Never its mysteries are exposed
To the weak human eye unclosed;
So wills its King, who hath forbid
The uplifting of the fringed lid;
And thus the sad Soul that here passes
Beholds in but through darkened glasses.

By a route obscure and lonely,
Haunted by ill angels only,
Where an Eidolon, named Night,
On a black throne reigns upright,
I have wandered home but newly
From this ultimate dim Thule.

The Host of the Air
by William Butler Yeats

O’Driscoll drove with a song
The wild duck and the drake
From the tall and tufted reeds
Of the drear Hart Lake.

And he saw how the reeds grew dark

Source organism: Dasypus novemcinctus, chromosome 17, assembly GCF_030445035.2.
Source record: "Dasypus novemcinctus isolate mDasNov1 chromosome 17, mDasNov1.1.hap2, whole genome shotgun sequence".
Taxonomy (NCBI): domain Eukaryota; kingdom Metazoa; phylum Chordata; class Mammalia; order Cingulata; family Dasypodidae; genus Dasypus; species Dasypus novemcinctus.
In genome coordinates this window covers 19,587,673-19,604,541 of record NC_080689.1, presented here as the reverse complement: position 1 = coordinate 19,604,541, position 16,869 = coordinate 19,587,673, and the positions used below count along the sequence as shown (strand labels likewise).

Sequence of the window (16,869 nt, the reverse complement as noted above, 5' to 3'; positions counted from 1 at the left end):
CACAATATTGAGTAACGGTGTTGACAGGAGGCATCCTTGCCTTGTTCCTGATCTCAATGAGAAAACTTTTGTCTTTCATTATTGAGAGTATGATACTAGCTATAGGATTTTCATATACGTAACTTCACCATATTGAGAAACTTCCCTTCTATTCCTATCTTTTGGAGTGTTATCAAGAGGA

With the coming of night-tide,
And he dreamt of the long dim hair
Of Brigid his bride.

He heard as he sang and he dreamed
A piper, piping away
And never was piping so sad
And never was piping so gay.

And he saw young men and young girls
Dance in a level place,
And Brigid his bride among them,
With a sad and a gay face.

The dancers crowded around him
And many a sweet thing said,
And a young man brought him red wine,
And a young girl white bread.

But Brigid drew him by the sleeve
Away from the merry bands,
To old men playing at cards
With a twinkling of ancient hands.

The bread and the wine had a doom,
For these were the host of the air;
And he sat and he played in a dream
On her long dim hair.

He played with the merry old men
And he thought not of evil chance,
Until one bore Brigid his bride
Away to the merry dance.

He bore her way in his arms,
The handsomest young man there,
And his neck and his breast and his arms
Were drowned in her long dim hair.

O’Driscoll scattered the cards,